The final report, prepared by Paredes and Hunton, as directed and overseen by the Pennsylvania State Treasurer, is the culmination of extensive meet-and-confers with each of the large banks accused of conspiring to fix the prices of GSE bonds issued by the Federal National Mortgage Association (“Fannie Mae”), the Federal Home Loan Mortgage Corporation (“Freddie Mac”), the Federal Home Loan Bank, and the Federal Farm Credit Bank between 2009 and 2014. The Commonwealth of Pennsylvania, like many state, local and municipal authorities, completed hundreds of transactions for these bonds during this period.

“My goal was to make sure this conduct does not happen again because the GSE market is tremendously important to public entities that invest taxpayer dollars. I’m proud that Treasury’s leadership will benefit every American taxpayer, as GSE bonds help fund everything from roads to schools. Paredes Strategies and Hunton Andrews Kurth were outstanding partners throughout this process. The recommendations and best practices spelled out in the report provide a clear benchmark for banks to follow to ensure market integrity.”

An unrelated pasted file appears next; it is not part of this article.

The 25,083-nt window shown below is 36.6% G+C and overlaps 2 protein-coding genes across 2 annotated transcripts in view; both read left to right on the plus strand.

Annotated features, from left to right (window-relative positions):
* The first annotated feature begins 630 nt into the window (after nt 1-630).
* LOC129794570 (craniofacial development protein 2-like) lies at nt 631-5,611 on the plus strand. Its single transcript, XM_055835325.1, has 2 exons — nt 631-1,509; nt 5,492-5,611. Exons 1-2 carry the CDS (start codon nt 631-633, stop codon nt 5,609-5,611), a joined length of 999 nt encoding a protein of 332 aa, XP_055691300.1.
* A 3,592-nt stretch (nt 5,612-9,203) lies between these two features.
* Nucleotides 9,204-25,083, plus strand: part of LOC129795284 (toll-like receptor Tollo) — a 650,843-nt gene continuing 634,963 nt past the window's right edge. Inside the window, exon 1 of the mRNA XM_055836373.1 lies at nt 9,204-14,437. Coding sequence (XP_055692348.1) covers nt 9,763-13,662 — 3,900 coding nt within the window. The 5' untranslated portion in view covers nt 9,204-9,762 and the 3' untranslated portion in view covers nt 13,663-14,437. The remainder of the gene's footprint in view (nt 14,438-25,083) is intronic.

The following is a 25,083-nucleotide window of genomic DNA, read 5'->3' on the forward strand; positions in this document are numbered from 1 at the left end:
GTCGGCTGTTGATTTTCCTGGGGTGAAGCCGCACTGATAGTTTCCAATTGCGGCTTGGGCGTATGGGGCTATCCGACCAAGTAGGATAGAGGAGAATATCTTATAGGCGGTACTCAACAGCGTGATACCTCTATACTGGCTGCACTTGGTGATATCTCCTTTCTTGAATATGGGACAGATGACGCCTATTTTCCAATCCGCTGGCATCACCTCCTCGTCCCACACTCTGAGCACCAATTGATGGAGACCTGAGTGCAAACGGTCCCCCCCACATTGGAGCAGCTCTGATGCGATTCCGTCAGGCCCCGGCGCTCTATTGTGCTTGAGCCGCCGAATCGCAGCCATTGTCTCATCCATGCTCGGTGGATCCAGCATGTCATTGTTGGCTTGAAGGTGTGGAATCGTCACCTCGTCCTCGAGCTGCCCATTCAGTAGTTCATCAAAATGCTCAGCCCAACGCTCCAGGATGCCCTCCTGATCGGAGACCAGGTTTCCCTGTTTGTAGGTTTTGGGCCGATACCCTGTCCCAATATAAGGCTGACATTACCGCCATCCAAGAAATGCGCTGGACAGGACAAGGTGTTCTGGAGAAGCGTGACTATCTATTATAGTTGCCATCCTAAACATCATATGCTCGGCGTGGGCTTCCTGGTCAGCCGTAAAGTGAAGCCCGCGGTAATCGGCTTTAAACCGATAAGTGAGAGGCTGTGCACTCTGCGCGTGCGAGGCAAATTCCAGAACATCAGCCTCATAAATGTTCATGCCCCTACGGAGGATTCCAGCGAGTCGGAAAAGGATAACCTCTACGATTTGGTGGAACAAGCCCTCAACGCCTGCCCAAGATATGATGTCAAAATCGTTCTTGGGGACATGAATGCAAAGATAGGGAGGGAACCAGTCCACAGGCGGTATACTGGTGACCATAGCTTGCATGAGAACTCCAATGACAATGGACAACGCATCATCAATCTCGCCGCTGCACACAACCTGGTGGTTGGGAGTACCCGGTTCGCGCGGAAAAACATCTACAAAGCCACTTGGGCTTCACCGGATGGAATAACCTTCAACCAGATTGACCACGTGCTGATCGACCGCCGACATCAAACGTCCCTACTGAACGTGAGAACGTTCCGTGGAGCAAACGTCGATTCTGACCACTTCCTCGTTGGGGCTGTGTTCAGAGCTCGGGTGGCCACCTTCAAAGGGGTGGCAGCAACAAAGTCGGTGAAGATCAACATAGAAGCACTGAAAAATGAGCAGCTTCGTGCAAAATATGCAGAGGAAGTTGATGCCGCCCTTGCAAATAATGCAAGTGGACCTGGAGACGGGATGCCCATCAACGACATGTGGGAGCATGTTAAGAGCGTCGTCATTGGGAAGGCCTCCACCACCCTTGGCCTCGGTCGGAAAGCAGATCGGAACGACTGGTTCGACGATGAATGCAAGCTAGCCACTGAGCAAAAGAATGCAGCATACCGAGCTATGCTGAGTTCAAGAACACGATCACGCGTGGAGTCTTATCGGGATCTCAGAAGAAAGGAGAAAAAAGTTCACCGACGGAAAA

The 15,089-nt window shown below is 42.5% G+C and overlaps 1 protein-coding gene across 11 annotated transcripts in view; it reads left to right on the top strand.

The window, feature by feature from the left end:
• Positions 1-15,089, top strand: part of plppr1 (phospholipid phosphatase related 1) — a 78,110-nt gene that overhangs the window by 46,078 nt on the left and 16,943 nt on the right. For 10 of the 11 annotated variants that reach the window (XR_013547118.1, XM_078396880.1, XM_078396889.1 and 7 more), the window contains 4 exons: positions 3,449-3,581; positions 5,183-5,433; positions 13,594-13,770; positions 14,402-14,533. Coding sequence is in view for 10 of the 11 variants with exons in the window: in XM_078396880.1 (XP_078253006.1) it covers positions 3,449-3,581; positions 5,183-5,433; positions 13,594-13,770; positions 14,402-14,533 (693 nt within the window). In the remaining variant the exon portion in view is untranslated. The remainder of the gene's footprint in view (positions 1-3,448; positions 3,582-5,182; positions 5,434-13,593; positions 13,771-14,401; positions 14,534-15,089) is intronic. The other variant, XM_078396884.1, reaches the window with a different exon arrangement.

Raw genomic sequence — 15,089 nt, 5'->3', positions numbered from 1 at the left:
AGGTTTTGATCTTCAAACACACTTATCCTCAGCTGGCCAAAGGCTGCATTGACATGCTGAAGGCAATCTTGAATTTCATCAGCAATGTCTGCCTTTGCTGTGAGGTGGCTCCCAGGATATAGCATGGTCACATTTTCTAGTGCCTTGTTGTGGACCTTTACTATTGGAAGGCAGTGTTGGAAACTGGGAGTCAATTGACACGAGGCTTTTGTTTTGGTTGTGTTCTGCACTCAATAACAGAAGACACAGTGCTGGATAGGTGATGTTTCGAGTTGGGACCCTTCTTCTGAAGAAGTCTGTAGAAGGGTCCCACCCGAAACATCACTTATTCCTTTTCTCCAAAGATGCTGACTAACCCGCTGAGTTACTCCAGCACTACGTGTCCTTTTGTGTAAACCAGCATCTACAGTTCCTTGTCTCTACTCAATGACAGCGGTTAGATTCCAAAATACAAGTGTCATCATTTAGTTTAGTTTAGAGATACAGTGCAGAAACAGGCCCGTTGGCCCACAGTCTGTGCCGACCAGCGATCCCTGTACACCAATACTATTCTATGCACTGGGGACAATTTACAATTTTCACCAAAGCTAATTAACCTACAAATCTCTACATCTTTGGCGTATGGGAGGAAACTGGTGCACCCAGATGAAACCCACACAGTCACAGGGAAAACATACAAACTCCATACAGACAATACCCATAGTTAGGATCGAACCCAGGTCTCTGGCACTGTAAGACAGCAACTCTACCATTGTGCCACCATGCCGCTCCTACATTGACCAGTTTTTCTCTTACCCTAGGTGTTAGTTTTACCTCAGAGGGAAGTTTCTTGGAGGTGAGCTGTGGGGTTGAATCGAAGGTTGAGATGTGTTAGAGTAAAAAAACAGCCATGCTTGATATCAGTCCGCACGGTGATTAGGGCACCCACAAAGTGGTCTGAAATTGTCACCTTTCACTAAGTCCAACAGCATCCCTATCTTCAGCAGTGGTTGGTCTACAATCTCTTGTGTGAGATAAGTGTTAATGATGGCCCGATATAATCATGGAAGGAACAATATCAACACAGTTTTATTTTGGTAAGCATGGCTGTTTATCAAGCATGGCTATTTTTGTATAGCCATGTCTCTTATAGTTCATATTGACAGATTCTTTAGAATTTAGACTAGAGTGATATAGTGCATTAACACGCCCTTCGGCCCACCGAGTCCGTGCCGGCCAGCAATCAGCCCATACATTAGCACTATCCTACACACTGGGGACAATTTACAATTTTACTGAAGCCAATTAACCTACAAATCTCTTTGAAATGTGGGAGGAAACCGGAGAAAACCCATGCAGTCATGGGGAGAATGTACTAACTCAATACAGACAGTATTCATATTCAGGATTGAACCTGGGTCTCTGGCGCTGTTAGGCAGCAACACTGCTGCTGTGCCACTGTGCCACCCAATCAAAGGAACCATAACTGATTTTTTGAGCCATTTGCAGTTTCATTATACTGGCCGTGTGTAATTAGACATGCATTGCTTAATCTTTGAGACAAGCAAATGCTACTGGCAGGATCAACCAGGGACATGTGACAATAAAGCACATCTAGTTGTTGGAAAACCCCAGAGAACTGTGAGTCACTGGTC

Pennsylvania State Treasurer, Stacy Garrity

“Effective antitrust compliance fosters fair and efficient competitive markets. We are privileged to have had the opportunity to assist the Pennsylvania Treasury in its commitment to promoting competition that benefits market participants. And we appreciate the banks’ constructive engagement and dialogue throughout the process.”

SEC Commissioner, Troy Paredes

The large banks named in the lawsuit led by Treasury – which was filed in 2019 in the U.S. District Court for the Southern District of New York – include Barclays Capital Inc., BNP Paribas Securities Corp.; Citigroup Global Markets Inc.; Credit Suisse Securities (USA) LLC; Deutsche Bank Securities Inc.; First Tennessee Bank, N.A. and FTN Financial Securities Corp.; Goldman Sachs & Co. LLC; J.P. Morgan Securities LLC; Merrill Lynch, Pierce, Fenner & Smith Inc.; UBS Securities LLC; Morgan Stanley & Co. LLC; HSBC Securities (USA) Inc.; Nomura Securities International, Inc.; TD Securities (USA) LLC; Cantor Fitzgerald & Co.; and SG Americas Securities, LLC.

The meet-and-confer process consisted of semi-annual meetings with the named large banks that continued to maintain a GSE bond desk (with one bank having an annual obligation) and was designed to ensure robust antitrust compliance. It was established as part of the settlement agreements entered in the case, which also included $386.5 million paid by the 16 banks.